It’s a phrase I’d never heard until just a few months ago. Solvitur ambulando.
A well-read and accomplished friend who’s already thru-conquered the Appalachian Trail made the simple post on a recent social media thread where I’d let the waiting world know I was out on a practice hike. Solvitur ambulando, he wrote, succinctly.
I was embarrassed not to know the Latin phrase, and too curious not to look it up. I’m sure that’s probably what he intended.
“It is solved by walking.” … solvitur ambulando. How lovely, and how true.
“The geographical pilgrimage is the symbolic acting out an inner journey. The inner journey is the interpolation of the meanings and signs of the outer pilgrimage. One can have one without the other. It is best to have both.” ~ Thomas Merton
I never even thought much about pilgrimage until the seventh grade when a social studies teacher I had a slight crush on taught about Hajj, one of the five pillars of Islam where some two million religious faithful trek to Mecca each year. To a young kid who thought mostly about basketball and what was for supper, something like religious pilgrimage seemed a distant and “foreign” practice mostly undertaken by crazed zealots in far away lands.
It was 32 years later until I made a random click on a movie simply called The Way when I learned that pilgrimage went beyond something people pursued in biblical times. It’s actually been going on for thousands of years. And I was hooked. I didn’t know when, or how, or even why. But it was on, and I knew it.
Emilo Estevez and father Martin Sheen teamed in 2010 to create The Way, the story of a father who heads overseas to recover the body of his estranged son who died while traveling the camino de Santiago, and decides to take the pilgrimage himself.
Along the journey he discovers the difference between “a life we live, and a life we pursue.”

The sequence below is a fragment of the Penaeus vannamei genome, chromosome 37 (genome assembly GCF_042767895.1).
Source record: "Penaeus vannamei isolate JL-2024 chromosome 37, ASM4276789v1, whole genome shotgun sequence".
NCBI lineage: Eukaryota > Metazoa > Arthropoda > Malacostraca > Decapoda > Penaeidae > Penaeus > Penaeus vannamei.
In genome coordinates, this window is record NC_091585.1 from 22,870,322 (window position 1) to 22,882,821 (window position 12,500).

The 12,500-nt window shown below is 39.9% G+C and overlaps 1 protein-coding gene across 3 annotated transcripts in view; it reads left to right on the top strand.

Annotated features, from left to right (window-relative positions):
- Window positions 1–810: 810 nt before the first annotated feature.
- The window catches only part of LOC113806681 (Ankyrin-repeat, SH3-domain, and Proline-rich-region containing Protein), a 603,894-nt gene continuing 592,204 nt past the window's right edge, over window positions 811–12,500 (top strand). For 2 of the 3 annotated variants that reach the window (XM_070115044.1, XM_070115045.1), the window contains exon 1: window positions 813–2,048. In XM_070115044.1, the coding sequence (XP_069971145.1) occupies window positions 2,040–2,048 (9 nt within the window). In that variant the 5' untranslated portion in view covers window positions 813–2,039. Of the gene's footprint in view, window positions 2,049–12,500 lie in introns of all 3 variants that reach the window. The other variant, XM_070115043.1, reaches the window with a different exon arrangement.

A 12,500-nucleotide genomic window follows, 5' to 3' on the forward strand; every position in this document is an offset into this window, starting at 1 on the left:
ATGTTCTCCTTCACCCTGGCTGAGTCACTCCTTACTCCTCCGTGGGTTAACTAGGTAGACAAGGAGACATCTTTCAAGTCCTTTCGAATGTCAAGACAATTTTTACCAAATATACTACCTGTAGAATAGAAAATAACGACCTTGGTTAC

Pilgrimage – in its purest form undertaken on foot – is, in fact, a religious rite shared by nearly all the world’s faiths. A pilgrimage takes our shared metaphor of life as a journey, in which a lone sojourner may struggle with physical challenges, emotions, and hope through the wilderness, and turns it into a concrete, bodily experience. It converts the abstract into a tangible path, with real goals and obstacles and pain and joy.
A pilgrimage like the camino de Santiago can be as tangential as an adventure/vacation, or as solemn as a time purely dedicated to commune with God.
Whatever issue the pilgrim finds on his heart, … solvitur ambulando … it can be solved by walking.
I’ve certainly found it to be true in my training hikes. Several hours, several times a week out walking with blue skies, trees and a worn, winding footpath have freed up my mind and spirit in a way that I now covet. God and I are talking, and sharing thoughts, and I can feel His guidance taking me in a purposeful direction. Together, we are solving things by walking. Solvitur ambulando.
It’s now 22 days to departure and the training is entering a new phase. It’s a lovely fall Saturday in Arkansas and 13 miles await.
I wonder what we’ll solve today? Solvitur ambulando.